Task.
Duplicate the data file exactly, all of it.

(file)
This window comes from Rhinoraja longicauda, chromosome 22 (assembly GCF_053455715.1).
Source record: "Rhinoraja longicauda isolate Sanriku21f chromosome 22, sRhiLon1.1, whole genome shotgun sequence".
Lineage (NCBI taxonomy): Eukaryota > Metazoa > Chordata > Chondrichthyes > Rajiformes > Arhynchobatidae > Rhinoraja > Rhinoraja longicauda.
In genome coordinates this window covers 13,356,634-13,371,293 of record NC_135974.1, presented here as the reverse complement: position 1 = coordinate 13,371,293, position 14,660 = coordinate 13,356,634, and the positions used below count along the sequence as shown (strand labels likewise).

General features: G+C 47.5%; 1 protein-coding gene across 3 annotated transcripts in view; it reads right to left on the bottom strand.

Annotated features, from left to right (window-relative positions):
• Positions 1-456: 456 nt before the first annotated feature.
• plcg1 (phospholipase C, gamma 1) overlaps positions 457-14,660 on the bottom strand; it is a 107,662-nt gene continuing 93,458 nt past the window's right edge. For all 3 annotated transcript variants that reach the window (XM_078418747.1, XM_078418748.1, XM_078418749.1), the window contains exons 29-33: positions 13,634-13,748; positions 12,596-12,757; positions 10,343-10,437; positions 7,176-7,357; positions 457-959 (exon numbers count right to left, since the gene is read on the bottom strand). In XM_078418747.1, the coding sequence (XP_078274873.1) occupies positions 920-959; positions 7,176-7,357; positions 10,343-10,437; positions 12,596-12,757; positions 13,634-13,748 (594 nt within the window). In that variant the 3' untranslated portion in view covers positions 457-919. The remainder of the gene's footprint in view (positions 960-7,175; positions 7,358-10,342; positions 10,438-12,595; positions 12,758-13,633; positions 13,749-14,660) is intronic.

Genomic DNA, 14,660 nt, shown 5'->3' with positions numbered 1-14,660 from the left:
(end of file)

This window comes from Rhinoraja longicauda, chromosome 22 (assembly GCF_053455715.1).
Source record: "Rhinoraja longicauda isolate Sanriku21f chromosome 22, sRhiLon1.1, whole genome shotgun sequence".
Lineage (NCBI taxonomy): Eukaryota > Metazoa > Chordata > Chondrichthyes > Rajiformes > Arhynchobatidae > Rhinoraja > Rhinoraja longicauda.
In genome coordinates this window covers 13,356,634-13,371,293 of record NC_135974.1, presented here as the reverse complement: position 1 = coordinate 13,371,293, position 14,660 = coordinate 13,356,634, and the positions used below count along the sequence as shown (strand labels likewise).

General features: G+C 47.5%; 1 protein-coding gene across 3 annotated transcripts in view; it reads right to left on the bottom strand.

Annotated features, from left to right (window-relative positions):
• Positions 1-456: 456 nt before the first annotated feature.
• plcg1 (phospholipase C, gamma 1) overlaps positions 457-14,660 on the bottom strand; it is a 107,662-nt gene continuing 93,458 nt past the window's right edge. For all 3 annotated transcript variants that reach the window (XM_078418747.1, XM_078418748.1, XM_078418749.1), the window contains exons 29-33: positions 13,634-13,748; positions 12,596-12,757; positions 10,343-10,437; positions 7,176-7,357; positions 457-959 (exon numbers count right to left, since the gene is read on the bottom strand). In XM_078418747.1, the coding sequence (XP_078274873.1) occupies positions 920-959; positions 7,176-7,357; positions 10,343-10,437; positions 12,596-12,757; positions 13,634-13,748 (594 nt within the window). In that variant the 3' untranslated portion in view covers positions 457-919. The remainder of the gene's footprint in view (positions 960-7,175; positions 7,358-10,342; positions 10,438-12,595; positions 12,758-13,633; positions 13,749-14,660) is intronic.

Genomic DNA, 14,660 nt, shown 5'->3' with positions numbered 1-14,660 from the left: